products, especially in Latin America.

Good
as their word, Cleveland and Olney proceeded belligerently to
use U.S. might to push Great Britain out of its markets and
footholds in Latin America. In 1894, the United States Navy
illegally used force to break the blockade of Rio de Janeiro
by a British-backed rebellion aiming to restore the Brazilian
monarchy. To insure that the rebellion was broken, the U.S.
Navy stationed war-ships in Rio harbor for several months.

During
the same period, the U.S. government faced a complicated situation
in Nicaragua, where it was planning to guarantee the bonds of
the American Maritime Canal Company, to build a canal across
the country. The new regime of General Zelaya was threatening
to revoke this canal concession; at the same time, an independent
reservation, of Mosquito Indians, protected for decades by Great
Britain, sat athwart the eastern end of the proposed canal.
In a series of deft maneuvers, using the Navy and landing the
Marines, the U.S. managed to bring Zelaya to heel and to oust
the British and take over the Mosquito territory.

In
Santo Domingo (now the Dominican Republic) France was the recipient
of the American big stick. In the Santo Domingo Improvement
Company, in 1893, a consortium of New York bankers purchased
the entire debt of Santo Domingo from a Dutch company, receiving
the right to collect all Dominican customs revenues in payment
of the debt. The French became edgy the following year when
a French citizen was murdered in that country, and the French
government threatened to use force to obtain reparations. Its
target for reparations was the Dominican customs revenue, at
which point the U.S. sent a warship to the area to intimidate
the French.

But
the most alarming crisis of this period took place in 1895–96,
when the U.S. was at a hair's breadth from actual war with
Great Britain over a territorial dispute between Venezuela and
British Guiana. This boundary dispute had been raging for forty
years, but Venezuela shrewdly attracted American interest by
granting concessions to Americans in gold fields in the disputed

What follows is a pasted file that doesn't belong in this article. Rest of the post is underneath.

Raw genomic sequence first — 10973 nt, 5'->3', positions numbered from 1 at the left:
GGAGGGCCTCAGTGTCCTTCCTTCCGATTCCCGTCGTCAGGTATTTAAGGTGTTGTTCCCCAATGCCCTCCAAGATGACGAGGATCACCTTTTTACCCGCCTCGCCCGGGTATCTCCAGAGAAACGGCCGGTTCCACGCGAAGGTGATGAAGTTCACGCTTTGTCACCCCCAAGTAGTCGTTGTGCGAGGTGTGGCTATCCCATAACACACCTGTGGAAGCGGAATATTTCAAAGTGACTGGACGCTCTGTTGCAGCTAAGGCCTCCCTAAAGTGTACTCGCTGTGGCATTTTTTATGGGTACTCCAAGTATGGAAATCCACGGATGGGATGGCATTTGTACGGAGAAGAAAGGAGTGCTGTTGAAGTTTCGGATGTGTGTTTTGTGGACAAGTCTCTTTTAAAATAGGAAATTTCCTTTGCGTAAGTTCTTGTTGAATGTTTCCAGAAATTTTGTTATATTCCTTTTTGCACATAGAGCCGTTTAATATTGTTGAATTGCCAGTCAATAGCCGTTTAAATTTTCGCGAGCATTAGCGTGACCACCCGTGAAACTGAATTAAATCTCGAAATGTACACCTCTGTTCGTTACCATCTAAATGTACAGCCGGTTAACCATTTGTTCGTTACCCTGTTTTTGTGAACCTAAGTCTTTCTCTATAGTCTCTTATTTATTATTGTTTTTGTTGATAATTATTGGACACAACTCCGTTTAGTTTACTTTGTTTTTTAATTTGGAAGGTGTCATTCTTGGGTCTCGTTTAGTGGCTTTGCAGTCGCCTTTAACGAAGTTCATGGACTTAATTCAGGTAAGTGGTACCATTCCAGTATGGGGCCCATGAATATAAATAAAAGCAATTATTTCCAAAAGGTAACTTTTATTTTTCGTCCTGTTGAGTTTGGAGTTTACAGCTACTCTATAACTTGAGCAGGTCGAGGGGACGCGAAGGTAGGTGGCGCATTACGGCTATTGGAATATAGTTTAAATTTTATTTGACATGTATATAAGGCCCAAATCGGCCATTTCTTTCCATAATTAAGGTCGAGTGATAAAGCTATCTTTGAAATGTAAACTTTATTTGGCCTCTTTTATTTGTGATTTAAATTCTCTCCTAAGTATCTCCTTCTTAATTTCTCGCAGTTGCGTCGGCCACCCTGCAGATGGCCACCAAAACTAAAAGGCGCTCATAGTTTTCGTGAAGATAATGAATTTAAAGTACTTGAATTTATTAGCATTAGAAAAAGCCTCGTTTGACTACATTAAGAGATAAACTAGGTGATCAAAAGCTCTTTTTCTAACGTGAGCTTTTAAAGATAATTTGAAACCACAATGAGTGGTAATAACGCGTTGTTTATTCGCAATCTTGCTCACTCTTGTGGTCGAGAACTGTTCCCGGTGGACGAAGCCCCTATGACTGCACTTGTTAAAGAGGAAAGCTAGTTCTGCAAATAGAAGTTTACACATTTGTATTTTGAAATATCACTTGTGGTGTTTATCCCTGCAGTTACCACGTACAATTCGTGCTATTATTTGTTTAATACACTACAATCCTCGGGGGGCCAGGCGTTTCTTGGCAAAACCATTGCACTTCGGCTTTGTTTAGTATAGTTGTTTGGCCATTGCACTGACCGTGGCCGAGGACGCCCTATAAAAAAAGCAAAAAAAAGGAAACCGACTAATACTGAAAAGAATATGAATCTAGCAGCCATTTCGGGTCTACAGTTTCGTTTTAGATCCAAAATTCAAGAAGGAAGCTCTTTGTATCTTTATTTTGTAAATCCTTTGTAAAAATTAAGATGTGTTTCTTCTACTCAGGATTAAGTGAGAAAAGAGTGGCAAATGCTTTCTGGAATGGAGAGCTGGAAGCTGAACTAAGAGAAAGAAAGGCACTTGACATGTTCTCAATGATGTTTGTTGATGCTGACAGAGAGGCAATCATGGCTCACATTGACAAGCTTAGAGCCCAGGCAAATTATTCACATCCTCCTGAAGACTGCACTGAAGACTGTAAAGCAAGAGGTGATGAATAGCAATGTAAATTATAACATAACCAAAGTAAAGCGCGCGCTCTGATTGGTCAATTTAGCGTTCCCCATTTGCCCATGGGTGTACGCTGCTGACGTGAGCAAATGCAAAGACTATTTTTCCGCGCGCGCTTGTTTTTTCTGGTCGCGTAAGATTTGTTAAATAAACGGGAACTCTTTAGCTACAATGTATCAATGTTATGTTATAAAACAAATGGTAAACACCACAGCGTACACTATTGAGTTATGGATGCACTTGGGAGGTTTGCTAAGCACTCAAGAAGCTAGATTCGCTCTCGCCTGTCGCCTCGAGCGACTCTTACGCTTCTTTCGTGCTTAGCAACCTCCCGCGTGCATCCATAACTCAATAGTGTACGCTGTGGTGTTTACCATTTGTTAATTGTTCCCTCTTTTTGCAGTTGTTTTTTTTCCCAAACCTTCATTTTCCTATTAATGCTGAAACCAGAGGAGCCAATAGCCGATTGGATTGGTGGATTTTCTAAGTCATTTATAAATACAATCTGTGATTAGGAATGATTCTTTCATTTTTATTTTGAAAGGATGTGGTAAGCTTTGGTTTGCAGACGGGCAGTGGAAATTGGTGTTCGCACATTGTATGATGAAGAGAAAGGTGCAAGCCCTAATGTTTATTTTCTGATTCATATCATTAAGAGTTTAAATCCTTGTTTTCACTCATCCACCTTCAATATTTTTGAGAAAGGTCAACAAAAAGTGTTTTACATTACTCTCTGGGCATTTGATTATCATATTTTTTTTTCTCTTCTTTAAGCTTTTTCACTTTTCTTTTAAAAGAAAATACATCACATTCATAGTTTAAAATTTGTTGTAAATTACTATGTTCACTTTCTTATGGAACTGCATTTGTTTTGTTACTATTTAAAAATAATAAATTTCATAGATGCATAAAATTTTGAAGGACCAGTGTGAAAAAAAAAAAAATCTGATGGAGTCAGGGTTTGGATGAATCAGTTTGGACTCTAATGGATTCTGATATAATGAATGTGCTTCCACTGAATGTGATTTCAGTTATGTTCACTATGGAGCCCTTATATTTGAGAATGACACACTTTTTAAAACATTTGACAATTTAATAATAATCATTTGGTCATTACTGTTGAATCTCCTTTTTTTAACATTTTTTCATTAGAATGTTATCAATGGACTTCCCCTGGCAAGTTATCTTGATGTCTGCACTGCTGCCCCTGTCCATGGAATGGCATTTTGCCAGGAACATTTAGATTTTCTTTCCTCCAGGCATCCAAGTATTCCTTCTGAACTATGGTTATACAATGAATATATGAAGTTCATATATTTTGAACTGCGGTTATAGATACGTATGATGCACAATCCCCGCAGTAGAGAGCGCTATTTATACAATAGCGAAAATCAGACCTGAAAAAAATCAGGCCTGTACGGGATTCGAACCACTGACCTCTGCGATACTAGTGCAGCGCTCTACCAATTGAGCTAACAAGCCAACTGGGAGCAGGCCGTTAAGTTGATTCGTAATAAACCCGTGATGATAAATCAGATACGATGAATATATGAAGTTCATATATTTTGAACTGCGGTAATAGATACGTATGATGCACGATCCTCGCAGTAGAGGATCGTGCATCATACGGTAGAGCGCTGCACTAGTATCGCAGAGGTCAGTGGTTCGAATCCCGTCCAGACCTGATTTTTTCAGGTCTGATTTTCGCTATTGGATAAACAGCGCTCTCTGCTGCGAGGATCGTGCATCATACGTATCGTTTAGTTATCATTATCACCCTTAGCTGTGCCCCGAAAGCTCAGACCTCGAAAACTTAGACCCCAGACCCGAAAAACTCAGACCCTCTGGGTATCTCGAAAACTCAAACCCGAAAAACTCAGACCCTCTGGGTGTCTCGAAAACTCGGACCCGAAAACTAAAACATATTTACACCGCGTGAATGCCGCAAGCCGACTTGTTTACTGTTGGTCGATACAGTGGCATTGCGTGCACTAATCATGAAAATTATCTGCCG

area.

Apparently,
Cleveland had had enough of the "British threat,"
and he moved quickly toward war. His close friend Don Dickinson,
head of the Michigan Democratic Party, delivered a bellicose
speech in May 1895 as a surrogate for the President. Wars are
inevitable, Dickinson declared, for they arise out of commercial
competition between nations. The United States faces the danger
of numerous conflicts, and clearly the enemy was Great Britain.
After reviewing the history of the alleged British threat, Dickinson
thundered that "we need and must have open markets throughout
the world to maintain and increase our prosperity."

In
July, Secretary of State Olney sent the British an insulting
and tub-thumping note, declaring that “the United States is
practically sovereign on this continent, and its fiat is law
upon the subjects to which it confines its interposition.” President
Cleveland, angry at the British rejection of the note, delivered
a virtual war message to Congress in December, but Britain,
newly occupied in problems with the Boers in South Africa, decided
to yield and agree to a compromise boundary settlement. Insultingly,
the Venezuelans received not a single seat on the agreed-upon
arbitration commission.

In
effect, the British, occupied elsewhere, had ceded dominance
to the United States in Latin America. It was time for the U.S.
to find more enemies to challenge.

The
next, and greatest, Latin American intervention was of course
in Cuba, where a Republican Administration entered the war goaded
by its jingo wing closely allied to the Morgan interests, led
by young Assistant Secretary of the Navy Theodore Roosevelt
and by his powerful Boston Brahmin mentor, Senator Henry Cabot
Lodge. But American intervention in Cuba had begun in the Cleveland-Olney
regime.

In
February 1895, a rebellion for Cuban independence broke
out against Spain. The original U.S. response was to try to
end the threat of revolutionary war to American property interests